This does not mean that the FOIA fees regulations apply to requests made under the EIR. However, we take these regulations to give a clear indication of what Parliament considered to be a reasonable allocation of resources when dealing with requests in terms of staff time. Under those fees regulations, a government department is expected to commit up to 24 hours of staff time to dealing with a request. For other public authorities it is 18 hours.
However, it is stressed that the fees regulations only provide an indication of the amount of staff time that’s considered reasonable to commit to dealing with a request. They are not determinative in any way.
In ICO decision notice FS50121519, DBERR, now the Department for Business Innovation and Skills, had originally refused the request under section 12 of FOIA. When the Commissioner alerted the department to the fact that some of the information requested was environmental information, DBERR suggested that if this were the case, the request should still be refused under regulation 12(4)(b) as manifestly unreasonable.
In effect, the department considered that where the cost of complying with the request would have exceeded the appropriate limit set out in the fees regulations, the request could be refused under regulation 12(4)(b).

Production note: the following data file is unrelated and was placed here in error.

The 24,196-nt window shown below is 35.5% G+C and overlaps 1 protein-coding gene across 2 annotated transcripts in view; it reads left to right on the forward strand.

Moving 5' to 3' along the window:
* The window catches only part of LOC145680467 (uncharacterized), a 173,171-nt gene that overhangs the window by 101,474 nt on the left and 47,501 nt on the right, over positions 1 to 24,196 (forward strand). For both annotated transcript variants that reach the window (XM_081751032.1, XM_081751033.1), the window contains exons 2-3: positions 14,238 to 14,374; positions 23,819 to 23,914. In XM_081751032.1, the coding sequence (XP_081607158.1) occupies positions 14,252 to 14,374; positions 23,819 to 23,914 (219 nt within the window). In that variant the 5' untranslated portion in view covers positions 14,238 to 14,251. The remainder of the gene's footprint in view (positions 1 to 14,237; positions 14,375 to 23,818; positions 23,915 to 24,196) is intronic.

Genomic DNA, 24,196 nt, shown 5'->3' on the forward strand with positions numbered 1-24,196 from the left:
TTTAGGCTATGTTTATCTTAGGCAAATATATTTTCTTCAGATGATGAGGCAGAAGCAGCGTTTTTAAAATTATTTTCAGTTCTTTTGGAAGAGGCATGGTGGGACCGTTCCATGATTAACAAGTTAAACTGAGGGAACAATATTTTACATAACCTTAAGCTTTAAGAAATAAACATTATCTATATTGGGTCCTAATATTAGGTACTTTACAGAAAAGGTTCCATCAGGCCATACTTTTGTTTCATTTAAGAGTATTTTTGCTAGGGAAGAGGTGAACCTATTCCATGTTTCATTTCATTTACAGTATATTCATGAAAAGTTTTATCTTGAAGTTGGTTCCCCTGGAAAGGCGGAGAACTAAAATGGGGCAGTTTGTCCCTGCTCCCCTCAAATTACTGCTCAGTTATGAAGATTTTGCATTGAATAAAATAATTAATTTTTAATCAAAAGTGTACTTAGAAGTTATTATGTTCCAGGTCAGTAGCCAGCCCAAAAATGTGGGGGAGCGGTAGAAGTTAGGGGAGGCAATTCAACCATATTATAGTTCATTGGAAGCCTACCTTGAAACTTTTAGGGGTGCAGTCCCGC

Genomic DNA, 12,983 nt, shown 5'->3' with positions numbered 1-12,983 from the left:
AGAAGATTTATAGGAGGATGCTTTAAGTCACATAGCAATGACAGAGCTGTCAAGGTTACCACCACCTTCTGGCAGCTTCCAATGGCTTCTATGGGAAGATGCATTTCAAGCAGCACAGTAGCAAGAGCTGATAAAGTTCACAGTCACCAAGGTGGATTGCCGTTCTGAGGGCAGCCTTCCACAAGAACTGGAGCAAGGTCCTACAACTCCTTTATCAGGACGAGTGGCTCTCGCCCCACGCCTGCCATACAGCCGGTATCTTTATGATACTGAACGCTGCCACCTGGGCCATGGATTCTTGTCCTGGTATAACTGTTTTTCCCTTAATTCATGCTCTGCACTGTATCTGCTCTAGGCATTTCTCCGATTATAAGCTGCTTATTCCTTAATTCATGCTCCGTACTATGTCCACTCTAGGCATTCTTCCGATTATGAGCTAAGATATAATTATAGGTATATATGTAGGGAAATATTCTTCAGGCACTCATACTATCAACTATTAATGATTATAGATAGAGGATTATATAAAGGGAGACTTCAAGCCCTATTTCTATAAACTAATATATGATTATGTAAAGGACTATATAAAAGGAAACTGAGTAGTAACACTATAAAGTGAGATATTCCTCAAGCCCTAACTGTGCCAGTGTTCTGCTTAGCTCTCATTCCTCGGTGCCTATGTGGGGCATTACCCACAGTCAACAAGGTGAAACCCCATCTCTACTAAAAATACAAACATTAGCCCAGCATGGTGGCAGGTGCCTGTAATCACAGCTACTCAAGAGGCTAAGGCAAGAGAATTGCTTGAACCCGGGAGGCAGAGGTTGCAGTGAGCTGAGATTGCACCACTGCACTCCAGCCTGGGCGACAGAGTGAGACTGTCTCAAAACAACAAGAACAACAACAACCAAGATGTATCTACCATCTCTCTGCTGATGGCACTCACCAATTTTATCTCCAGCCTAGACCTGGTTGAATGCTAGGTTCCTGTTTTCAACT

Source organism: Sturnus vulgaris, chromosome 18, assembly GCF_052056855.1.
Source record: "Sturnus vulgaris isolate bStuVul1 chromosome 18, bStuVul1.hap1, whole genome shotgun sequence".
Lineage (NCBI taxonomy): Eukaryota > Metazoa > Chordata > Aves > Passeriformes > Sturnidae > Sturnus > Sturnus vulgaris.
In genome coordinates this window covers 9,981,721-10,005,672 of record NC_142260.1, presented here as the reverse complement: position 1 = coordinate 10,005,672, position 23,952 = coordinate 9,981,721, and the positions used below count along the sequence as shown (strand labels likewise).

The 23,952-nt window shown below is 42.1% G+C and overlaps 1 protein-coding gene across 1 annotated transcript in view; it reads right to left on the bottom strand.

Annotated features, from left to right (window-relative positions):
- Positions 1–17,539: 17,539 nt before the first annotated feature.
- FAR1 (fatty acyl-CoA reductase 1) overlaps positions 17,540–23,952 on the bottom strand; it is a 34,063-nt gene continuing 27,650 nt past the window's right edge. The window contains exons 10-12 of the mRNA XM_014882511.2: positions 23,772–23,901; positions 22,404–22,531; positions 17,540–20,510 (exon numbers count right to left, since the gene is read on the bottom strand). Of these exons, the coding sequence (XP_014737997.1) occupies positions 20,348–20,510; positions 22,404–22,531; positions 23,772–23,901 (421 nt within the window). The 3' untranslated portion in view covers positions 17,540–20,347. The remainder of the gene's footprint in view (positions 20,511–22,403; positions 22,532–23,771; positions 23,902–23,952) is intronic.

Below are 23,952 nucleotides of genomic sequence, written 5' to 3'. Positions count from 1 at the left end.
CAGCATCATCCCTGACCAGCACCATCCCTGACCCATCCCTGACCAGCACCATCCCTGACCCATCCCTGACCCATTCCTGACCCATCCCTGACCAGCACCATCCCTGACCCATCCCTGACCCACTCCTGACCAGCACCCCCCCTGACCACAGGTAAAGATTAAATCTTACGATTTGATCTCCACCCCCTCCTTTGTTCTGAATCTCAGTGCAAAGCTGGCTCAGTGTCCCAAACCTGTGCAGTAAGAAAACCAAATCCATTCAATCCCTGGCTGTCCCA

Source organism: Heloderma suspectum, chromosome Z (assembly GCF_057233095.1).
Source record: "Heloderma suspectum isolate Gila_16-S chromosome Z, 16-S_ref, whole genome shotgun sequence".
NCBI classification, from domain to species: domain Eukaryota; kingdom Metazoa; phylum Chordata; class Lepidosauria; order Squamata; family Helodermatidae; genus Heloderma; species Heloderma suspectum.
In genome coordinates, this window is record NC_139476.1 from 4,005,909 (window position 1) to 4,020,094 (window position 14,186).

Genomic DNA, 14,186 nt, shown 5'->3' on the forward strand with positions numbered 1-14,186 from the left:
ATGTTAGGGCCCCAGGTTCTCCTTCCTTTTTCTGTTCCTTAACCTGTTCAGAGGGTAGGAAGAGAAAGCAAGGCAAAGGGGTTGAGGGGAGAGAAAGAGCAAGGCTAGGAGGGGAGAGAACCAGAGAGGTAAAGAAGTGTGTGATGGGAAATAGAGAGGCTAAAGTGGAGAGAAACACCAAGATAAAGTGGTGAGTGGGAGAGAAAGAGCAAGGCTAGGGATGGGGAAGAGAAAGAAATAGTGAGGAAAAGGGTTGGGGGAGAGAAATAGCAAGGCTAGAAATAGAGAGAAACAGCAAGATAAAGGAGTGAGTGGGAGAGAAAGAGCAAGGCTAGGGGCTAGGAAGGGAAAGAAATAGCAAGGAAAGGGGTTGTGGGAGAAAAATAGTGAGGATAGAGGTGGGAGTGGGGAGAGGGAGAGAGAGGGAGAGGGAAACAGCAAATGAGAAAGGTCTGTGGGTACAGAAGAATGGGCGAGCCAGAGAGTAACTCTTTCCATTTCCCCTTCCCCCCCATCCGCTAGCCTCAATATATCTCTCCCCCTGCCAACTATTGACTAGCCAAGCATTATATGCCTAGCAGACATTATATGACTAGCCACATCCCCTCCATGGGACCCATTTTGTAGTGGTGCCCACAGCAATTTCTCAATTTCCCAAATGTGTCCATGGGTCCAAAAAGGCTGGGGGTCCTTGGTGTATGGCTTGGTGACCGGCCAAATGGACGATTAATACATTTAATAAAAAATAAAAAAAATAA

The Commissioner rejected this argument, clarifying that the fact that responding to a request for environmental information would exceed the appropriate limit if it were dealt with under FOIA, does not automatically mean the request can be classed as manifestly unreasonable.
In this case, the public authority did not present satisfactory evidence for its calculations of cost estimates for complying with the request; this therefore gave the Commissioner good grounds to doubt the public authority’s claim that the request was manifestly unreasonable.
In addition to this, the Commissioner considered how proportionate the burden created by the request would be, and whether complying with the request would involve an unreasonable diversion of resources from the provision of public services.